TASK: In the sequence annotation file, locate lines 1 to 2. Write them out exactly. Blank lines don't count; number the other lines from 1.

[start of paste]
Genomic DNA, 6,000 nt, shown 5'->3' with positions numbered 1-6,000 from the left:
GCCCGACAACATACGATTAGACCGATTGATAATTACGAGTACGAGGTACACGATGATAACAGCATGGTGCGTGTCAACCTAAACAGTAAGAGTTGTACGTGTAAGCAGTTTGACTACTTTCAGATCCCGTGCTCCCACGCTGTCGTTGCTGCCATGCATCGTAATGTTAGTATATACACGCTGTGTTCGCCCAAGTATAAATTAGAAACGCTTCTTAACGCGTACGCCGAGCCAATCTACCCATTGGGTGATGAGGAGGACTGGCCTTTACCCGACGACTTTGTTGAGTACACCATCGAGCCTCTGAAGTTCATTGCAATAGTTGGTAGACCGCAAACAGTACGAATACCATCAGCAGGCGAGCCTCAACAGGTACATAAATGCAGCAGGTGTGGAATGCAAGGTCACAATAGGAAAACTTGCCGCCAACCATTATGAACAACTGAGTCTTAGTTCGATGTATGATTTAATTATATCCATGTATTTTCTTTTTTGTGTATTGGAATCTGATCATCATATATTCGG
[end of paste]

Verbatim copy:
Genomic DNA, 6,000 nt, shown 5'->3' with positions numbered 1-6,000 from the left:
GCCCGACAACATACGATTAGACCGATTGATAATTACGAGTACGAGGTACACGATGATAACAGCATGGTGCGTGTCAACCTAAACAGTAAGAGTTGTACGTGTAAGCAGTTTGACTACTTTCAGATCCCGTGCTCCCACGCTGTCGTTGCTGCCATGCATCGTAATGTTAGTATATACACGCTGTGTTCGCCCAAGTATAAATTAGAAACGCTTCTTAACGCGTACGCCGAGCCAATCTACCCATTGGGTGATGAGGAGGACTGGCCTTTACCCGACGACTTTGTTGAGTACACCATCGAGCCTCTGAAGTTCATTGCAATAGTTGGTAGACCGCAAACAGTACGAATACCATCAGCAGGCGAGCCTCAACAGGTACATAAATGCAGCAGGTGTGGAATGCAAGGTCACAATAGGAAAACTTGCCGCCAACCATTATGAACAACTGAGTCTTAGTTCGATGTATGATTTAATTATATCCATGTATTTTCTTTTTTGTGTATTGGAATCTGATCATCATATATTCGG